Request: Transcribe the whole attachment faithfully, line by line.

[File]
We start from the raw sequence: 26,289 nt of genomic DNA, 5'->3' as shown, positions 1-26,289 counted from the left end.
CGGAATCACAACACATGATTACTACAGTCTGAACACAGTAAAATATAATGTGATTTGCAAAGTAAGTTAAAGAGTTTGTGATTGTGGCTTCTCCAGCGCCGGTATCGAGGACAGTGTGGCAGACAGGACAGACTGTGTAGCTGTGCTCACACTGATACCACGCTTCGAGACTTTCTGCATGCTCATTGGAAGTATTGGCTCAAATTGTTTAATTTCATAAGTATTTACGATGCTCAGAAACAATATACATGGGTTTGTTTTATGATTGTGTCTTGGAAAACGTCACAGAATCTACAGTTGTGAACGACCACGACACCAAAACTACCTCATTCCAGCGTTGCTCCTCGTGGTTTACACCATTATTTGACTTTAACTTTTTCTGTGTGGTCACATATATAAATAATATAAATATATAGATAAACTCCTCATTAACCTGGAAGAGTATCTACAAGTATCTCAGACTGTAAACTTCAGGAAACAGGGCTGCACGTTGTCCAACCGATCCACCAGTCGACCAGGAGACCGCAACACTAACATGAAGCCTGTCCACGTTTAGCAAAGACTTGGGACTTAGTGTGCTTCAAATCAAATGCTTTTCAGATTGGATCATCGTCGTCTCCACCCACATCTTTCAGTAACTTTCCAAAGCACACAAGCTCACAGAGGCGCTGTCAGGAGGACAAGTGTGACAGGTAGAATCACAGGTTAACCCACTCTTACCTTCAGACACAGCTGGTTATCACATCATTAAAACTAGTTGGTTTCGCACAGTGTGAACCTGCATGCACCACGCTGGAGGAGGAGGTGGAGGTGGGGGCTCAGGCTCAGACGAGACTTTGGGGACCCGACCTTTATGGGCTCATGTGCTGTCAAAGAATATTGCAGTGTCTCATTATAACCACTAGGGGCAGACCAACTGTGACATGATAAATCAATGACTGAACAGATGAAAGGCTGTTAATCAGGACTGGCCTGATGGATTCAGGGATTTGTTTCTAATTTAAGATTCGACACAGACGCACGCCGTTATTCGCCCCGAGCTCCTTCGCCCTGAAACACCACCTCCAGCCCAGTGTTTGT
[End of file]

We start from the raw sequence: 26,289 nt of genomic DNA, 5'->3' as shown, positions 1-26,289 counted from the left end.
CGGAATCACAACACATGATTACTACAGTCTGAACACAGTAAAATATAATGTGATTTGCAAAGTAAGTTAAAGAGTTTGTGATTGTGGCTTCTCCAGCGCCGGTATCGAGGACAGTGTGGCAGACAGGACAGACTGTGTAGCTGTGCTCACACTGATACCACGCTTCGAGACTTTCTGCATGCTCATTGGAAGTATTGGCTCAAATTGTTTAATTTCATAAGTATTTACGATGCTCAGAAACAATATACATGGGTTTGTTTTATGATTGTGTCTTGGAAAACGTCACAGAATCTACAGTTGTGAACGACCACGACACCAAAACTACCTCATTCCAGCGTTGCTCCTCGTGGTTTACACCATTATTTGACTTTAACTTTTTCTGTGTGGTCACATATATAAATAATATAAATATATAGATAAACTCCTCATTAACCTGGAAGAGTATCTACAAGTATCTCAGACTGTAAACTTCAGGAAACAGGGCTGCACGTTGTCCAACCGATCCACCAGTCGACCAGGAGACCGCAACACTAACATGAAGCCTGTCCACGTTTAGCAAAGACTTGGGACTTAGTGTGCTTCAAATCAAATGCTTTTCAGATTGGATCATCGTCGTCTCCACCCACATCTTTCAGTAACTTTCCAAAGCACACAAGCTCACAGAGGCGCTGTCAGGAGGACAAGTGTGACAGGTAGAATCACAGGTTAACCCACTCTTACCTTCAGACACAGCTGGTTATCACATCATTAAAACTAGTTGGTTTCGCACAGTGTGAACCTGCATGCACCACGCTGGAGGAGGAGGTGGAGGTGGGGGCTCAGGCTCAGACGAGACTTTGGGGACCCGACCTTTATGGGCTCATGTGCTGTCAAAGAATATTGCAGTGTCTCATTATAACCACTAGGGGCAGACCAACTGTGACATGATAAATCAATGACTGAACAGATGAAAGGCTGTTAATCAGGACTGGCCTGATGGATTCAGGGATTTGTTTCTAATTTAAGATTCGACACAGACGCACGCCGTTATTCGCCCCGAGCTCCTTCGCCCTGAAACACCACCTCCAGCCCAGTGTTTGT